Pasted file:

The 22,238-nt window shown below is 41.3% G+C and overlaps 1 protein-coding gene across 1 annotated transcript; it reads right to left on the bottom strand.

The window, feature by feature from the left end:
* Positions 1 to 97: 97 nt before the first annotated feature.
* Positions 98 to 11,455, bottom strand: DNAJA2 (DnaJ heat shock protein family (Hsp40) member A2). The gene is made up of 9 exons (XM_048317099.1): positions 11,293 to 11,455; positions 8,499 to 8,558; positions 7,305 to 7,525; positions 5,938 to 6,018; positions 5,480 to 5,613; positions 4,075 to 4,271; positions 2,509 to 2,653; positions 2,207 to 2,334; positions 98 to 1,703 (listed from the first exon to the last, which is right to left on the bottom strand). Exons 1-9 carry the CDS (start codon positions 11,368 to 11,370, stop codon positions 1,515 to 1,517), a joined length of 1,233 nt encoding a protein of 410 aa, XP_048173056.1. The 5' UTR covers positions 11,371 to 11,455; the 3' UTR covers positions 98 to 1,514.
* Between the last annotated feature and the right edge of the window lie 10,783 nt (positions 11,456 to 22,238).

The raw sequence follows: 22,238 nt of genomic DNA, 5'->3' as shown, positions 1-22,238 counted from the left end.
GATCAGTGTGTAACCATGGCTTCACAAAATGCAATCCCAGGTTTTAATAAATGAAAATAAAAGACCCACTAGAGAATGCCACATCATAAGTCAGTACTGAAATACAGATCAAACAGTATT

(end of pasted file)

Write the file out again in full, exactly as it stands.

The 22,238-nt window shown below is 41.3% G+C and overlaps 1 protein-coding gene across 1 annotated transcript; it reads right to left on the bottom strand.

The window, feature by feature from the left end:
* Positions 1 to 97: 97 nt before the first annotated feature.
* Positions 98 to 11,455, bottom strand: DNAJA2 (DnaJ heat shock protein family (Hsp40) member A2). The gene is made up of 9 exons (XM_048317099.1): positions 11,293 to 11,455; positions 8,499 to 8,558; positions 7,305 to 7,525; positions 5,938 to 6,018; positions 5,480 to 5,613; positions 4,075 to 4,271; positions 2,509 to 2,653; positions 2,207 to 2,334; positions 98 to 1,703 (listed from the first exon to the last, which is right to left on the bottom strand). Exons 1-9 carry the CDS (start codon positions 11,368 to 11,370, stop codon positions 1,515 to 1,517), a joined length of 1,233 nt encoding a protein of 410 aa, XP_048173056.1. The 5' UTR covers positions 11,371 to 11,455; the 3' UTR covers positions 98 to 1,514.
* Between the last annotated feature and the right edge of the window lie 10,783 nt (positions 11,456 to 22,238).

The raw sequence follows: 22,238 nt of genomic DNA, 5'->3' as shown, positions 1-22,238 counted from the left end.
GATCAGTGTGTAACCATGGCTTCACAAAATGCAATCCCAGGTTTTAATAAATGAAAATAAAAGACCCACTAGAGAATGCCACATCATAAGTCAGTACTGAAATACAGATCAAACAGTATT